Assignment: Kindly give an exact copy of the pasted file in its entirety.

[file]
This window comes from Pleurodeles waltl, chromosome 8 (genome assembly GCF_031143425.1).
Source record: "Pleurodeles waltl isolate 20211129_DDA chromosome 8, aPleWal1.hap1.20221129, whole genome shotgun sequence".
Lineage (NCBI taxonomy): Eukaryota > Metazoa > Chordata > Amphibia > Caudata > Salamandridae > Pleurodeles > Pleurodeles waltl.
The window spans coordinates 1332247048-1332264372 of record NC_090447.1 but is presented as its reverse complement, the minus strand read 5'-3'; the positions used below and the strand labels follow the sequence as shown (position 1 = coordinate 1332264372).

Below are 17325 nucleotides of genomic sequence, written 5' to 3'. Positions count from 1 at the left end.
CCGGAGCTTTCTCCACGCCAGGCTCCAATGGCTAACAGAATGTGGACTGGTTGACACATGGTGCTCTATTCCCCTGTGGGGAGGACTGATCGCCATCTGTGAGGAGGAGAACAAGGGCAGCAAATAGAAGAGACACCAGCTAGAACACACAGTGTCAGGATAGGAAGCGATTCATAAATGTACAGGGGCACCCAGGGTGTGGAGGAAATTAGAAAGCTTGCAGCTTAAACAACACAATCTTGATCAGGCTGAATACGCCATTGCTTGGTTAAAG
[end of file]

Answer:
This window comes from Pleurodeles waltl, chromosome 8 (genome assembly GCF_031143425.1).
Source record: "Pleurodeles waltl isolate 20211129_DDA chromosome 8, aPleWal1.hap1.20221129, whole genome shotgun sequence".
Lineage (NCBI taxonomy): Eukaryota > Metazoa > Chordata > Amphibia > Caudata > Salamandridae > Pleurodeles > Pleurodeles waltl.
The window spans coordinates 1332247048-1332264372 of record NC_090447.1 but is presented as its reverse complement, the minus strand read 5'-3'; the positions used below and the strand labels follow the sequence as shown (position 1 = coordinate 1332264372).

Below are 17325 nucleotides of genomic sequence, written 5' to 3'. Positions count from 1 at the left end.
CCGGAGCTTTCTCCACGCCAGGCTCCAATGGCTAACAGAATGTGGACTGGTTGACACATGGTGCTCTATTCCCCTGTGGGGAGGACTGATCGCCATCTGTGAGGAGGAGAACAAGGGCAGCAAATAGAAGAGACACCAGCTAGAACACACAGTGTCAGGATAGGAAGCGATTCATAAATGTACAGGGGCACCCAGGGTGTGGAGGAAATTAGAAAGCTTGCAGCTTAAACAACACAATCTTGATCAGGCTGAATACGCCATTGCTTGGTTAAAG